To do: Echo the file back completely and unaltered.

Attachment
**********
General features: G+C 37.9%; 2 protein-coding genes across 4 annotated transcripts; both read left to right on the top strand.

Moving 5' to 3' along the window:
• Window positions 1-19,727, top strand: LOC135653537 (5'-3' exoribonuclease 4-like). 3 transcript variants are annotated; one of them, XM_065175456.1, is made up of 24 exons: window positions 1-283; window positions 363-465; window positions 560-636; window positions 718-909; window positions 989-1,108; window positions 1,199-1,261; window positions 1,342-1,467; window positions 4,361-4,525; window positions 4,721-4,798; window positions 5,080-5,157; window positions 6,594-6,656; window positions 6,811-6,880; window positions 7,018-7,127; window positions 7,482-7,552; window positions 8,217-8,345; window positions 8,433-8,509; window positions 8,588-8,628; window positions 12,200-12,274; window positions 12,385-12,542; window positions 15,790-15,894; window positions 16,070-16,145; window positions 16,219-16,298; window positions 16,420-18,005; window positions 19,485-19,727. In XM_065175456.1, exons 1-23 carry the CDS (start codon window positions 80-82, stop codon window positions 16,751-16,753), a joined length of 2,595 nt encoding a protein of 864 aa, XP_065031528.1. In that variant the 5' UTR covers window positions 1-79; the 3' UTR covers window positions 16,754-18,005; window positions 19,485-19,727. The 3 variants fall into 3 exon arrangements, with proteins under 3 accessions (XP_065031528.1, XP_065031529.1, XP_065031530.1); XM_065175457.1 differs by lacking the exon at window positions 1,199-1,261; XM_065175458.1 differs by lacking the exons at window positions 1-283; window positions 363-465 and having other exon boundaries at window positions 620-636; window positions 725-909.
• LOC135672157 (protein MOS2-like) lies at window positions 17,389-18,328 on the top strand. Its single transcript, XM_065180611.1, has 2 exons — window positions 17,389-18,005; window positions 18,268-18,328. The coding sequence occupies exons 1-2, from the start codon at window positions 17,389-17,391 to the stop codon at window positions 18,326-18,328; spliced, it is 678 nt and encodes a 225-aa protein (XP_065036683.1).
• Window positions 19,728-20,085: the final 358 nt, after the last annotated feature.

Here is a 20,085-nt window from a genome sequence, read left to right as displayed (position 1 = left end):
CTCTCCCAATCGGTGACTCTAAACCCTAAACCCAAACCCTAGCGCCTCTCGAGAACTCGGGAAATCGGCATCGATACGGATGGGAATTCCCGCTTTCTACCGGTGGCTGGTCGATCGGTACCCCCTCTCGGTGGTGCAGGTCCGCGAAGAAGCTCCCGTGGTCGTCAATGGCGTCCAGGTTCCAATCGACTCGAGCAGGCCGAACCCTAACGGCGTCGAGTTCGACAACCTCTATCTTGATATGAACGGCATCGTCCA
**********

General features: G+C 37.9%; 2 protein-coding genes across 4 annotated transcripts; both read left to right on the top strand.

Moving 5' to 3' along the window:
• Window positions 1-19,727, top strand: LOC135653537 (5'-3' exoribonuclease 4-like). 3 transcript variants are annotated; one of them, XM_065175456.1, is made up of 24 exons: window positions 1-283; window positions 363-465; window positions 560-636; window positions 718-909; window positions 989-1,108; window positions 1,199-1,261; window positions 1,342-1,467; window positions 4,361-4,525; window positions 4,721-4,798; window positions 5,080-5,157; window positions 6,594-6,656; window positions 6,811-6,880; window positions 7,018-7,127; window positions 7,482-7,552; window positions 8,217-8,345; window positions 8,433-8,509; window positions 8,588-8,628; window positions 12,200-12,274; window positions 12,385-12,542; window positions 15,790-15,894; window positions 16,070-16,145; window positions 16,219-16,298; window positions 16,420-18,005; window positions 19,485-19,727. In XM_065175456.1, exons 1-23 carry the CDS (start codon window positions 80-82, stop codon window positions 16,751-16,753), a joined length of 2,595 nt encoding a protein of 864 aa, XP_065031528.1. In that variant the 5' UTR covers window positions 1-79; the 3' UTR covers window positions 16,754-18,005; window positions 19,485-19,727. The 3 variants fall into 3 exon arrangements, with proteins under 3 accessions (XP_065031528.1, XP_065031529.1, XP_065031530.1); XM_065175457.1 differs by lacking the exon at window positions 1,199-1,261; XM_065175458.1 differs by lacking the exons at window positions 1-283; window positions 363-465 and having other exon boundaries at window positions 620-636; window positions 725-909.
• LOC135672157 (protein MOS2-like) lies at window positions 17,389-18,328 on the top strand. Its single transcript, XM_065180611.1, has 2 exons — window positions 17,389-18,005; window positions 18,268-18,328. The coding sequence occupies exons 1-2, from the start codon at window positions 17,389-17,391 to the stop codon at window positions 18,326-18,328; spliced, it is 678 nt and encodes a 225-aa protein (XP_065036683.1).
• Window positions 19,728-20,085: the final 358 nt, after the last annotated feature.

Here is a 20,085-nt window from a genome sequence, read left to right as displayed (position 1 = left end):
CTCTCCCAATCGGTGACTCTAAACCCTAAACCCAAACCCTAGCGCCTCTCGAGAACTCGGGAAATCGGCATCGATACGGATGGGAATTCCCGCTTTCTACCGGTGGCTGGTCGATCGGTACCCCCTCTCGGTGGTGCAGGTCCGCGAAGAAGCTCCCGTGGTCGTCAATGGCGTCCAGGTTCCAATCGACTCGAGCAGGCCGAACCCTAACGGCGTCGAGTTCGACAACCTCTATCTTGATATGAACGGCATCGTCCA